- In a large pot or very large pan, heat 3 Tablespoons of olive oil and once hot add the onion and cook until soft and transparent. Next add the garlic and saute for a couple of minutes, next add
- the cod and the remaining 3 Tablespoons of oil and fry until for 5 minutes. Now add the tomatoes and bell peppers, mix and cook until the tomatoes cook down. Now add the potatoes, some of the chopped parsley and the sweet paprika. Give the ingredients a good stir and cook under medium low heat until the potatoes have soften or are fork tender.
- After the potatoes have cooked add the drained olives and capers, the rest of the parsley, and optionally another 3 to 5 Tablespoons of olive oil cover, and simmer under medium-low heat for another 15 minutes. After this time taste the dish and only if needed add a little bit of salt at a time until it's to your taste. I find that for my taste the olives and capers add enough saltines to the dish, but everyone is different. Lastly add the chilies and mix them into the fish stew and if you'd like you can also add some of the pickling juice from the chilies jar.
- Serve with crunchy bread, steamed white rice and a nice simple green salad. In Mexico we like to reheat the leftovers and eat them inside of a crunchy bolillos or Mexican bread rolls. This dish keeps getting better and better the longer you let it cook and allow the flavours to develop and merge into one another. In total I cook my bacalao for at leat 1.5 hours under low heat until I see the oil separating and floating to the top. Also since this makes such a large portion we always have leftovers for the next day or two.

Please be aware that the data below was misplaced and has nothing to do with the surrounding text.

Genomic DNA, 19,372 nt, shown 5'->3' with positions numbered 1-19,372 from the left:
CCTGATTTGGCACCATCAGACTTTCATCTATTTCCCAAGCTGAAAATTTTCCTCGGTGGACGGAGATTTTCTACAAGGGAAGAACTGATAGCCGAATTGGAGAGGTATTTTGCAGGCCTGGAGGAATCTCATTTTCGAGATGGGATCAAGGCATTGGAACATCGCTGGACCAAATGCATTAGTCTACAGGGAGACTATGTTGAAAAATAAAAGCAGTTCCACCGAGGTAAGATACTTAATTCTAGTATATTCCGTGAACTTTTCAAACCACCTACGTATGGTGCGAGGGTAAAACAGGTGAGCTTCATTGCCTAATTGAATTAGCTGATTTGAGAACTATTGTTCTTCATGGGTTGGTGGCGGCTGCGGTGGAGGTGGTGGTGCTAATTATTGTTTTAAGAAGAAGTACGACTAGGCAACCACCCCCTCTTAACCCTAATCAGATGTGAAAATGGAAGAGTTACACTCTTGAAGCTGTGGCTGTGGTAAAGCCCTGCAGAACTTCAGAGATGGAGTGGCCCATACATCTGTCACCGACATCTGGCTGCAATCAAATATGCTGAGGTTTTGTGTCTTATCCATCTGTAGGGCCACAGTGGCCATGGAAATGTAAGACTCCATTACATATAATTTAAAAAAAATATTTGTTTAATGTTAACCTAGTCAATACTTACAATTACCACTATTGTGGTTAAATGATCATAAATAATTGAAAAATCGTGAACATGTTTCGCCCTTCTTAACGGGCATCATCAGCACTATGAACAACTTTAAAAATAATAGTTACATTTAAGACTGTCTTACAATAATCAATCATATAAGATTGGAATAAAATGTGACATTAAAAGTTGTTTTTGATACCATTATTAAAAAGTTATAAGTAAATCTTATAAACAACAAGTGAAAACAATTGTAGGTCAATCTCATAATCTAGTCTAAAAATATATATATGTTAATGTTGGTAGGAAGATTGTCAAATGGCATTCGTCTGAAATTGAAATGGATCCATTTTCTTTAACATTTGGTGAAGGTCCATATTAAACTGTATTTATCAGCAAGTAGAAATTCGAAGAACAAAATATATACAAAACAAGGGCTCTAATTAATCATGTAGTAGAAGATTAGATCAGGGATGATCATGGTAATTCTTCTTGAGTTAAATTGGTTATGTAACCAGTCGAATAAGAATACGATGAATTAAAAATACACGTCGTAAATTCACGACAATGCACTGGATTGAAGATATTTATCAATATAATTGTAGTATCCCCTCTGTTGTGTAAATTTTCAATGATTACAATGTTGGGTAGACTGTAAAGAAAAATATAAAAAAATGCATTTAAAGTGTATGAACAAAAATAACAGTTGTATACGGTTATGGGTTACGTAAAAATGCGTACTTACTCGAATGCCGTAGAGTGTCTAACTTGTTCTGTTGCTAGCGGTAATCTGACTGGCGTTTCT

**The cod needs to soak for 3 days to remove the salt, but the actual prep for cooking the dish isn't too difficult.
I love absolutely everything about this cod stew! There’s the tender bits of potatoes, with the subtle fish flavours, followed by the sweet-tartness of the tomatoes, then the salty green olives and slight lemonyness of the capers then lastly the crunchy and crisp of the mild and tart chilies. There are so many flavours and yet the dish is rather simple in that no additional spices are required.
I always make more than enough for us and some guest so that we can have leftovers the next day — better yet is when I make the dish one day ahead, let it sit cooked in the overnight then reheat the next day and the next, the flavours are even more delicious.
I hope that you can make bacalao a la vizcaina sometime so you can see for yourself how amazing and special this dish truly is.
Have a beautiful day!